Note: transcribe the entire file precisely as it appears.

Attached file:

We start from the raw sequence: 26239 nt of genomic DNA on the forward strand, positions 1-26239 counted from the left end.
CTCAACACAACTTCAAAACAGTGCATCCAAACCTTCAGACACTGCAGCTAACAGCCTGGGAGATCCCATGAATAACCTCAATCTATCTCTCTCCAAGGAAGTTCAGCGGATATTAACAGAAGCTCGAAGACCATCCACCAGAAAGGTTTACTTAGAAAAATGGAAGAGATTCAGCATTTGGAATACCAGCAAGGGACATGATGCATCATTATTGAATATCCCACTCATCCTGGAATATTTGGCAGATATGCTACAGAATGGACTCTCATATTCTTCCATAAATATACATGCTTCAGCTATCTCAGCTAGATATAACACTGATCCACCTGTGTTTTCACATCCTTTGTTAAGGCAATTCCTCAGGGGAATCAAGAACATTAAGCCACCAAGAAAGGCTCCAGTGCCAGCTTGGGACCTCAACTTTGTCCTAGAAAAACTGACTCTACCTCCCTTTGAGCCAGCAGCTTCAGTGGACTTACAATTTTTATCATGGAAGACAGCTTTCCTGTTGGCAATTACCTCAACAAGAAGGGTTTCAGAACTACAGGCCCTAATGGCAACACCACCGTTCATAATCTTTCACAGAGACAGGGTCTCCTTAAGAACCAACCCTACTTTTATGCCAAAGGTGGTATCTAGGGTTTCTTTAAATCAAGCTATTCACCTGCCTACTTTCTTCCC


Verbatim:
We start from the raw sequence: 26239 nt of genomic DNA on the forward strand, positions 1-26239 counted from the left end.
CTCAACACAACTTCAAAACAGTGCATCCAAACCTTCAGACACTGCAGCTAACAGCCTGGGAGATCCCATGAATAACCTCAATCTATCTCTCTCCAAGGAAGTTCAGCGGATATTAACAGAAGCTCGAAGACCATCCACCAGAAAGGTTTACTTAGAAAAATGGAAGAGATTCAGCATTTGGAATACCAGCAAGGGACATGATGCATCATTATTGAATATCCCACTCATCCTGGAATATTTGGCAGATATGCTACAGAATGGACTCTCATATTCTTCCATAAATATACATGCTTCAGCTATCTCAGCTAGATATAACACTGATCCACCTGTGTTTTCACATCCTTTGTTAAGGCAATTCCTCAGGGGAATCAAGAACATTAAGCCACCAAGAAAGGCTCCAGTGCCAGCTTGGGACCTCAACTTTGTCCTAGAAAAACTGACTCTACCTCCCTTTGAGCCAGCAGCTTCAGTGGACTTACAATTTTTATCATGGAAGACAGCTTTCCTGTTGGCAATTACCTCAACAAGAAGGGTTTCAGAACTACAGGCCCTAATGGCAACACCACCGTTCATAATCTTTCACAGAGACAGGGTCTCCTTAAGAACCAACCCTACTTTTATGCCAAAGGTGGTATCTAGGGTTTCTTTAAATCAAGCTATTCACCTGCCTACTTTCTTCCC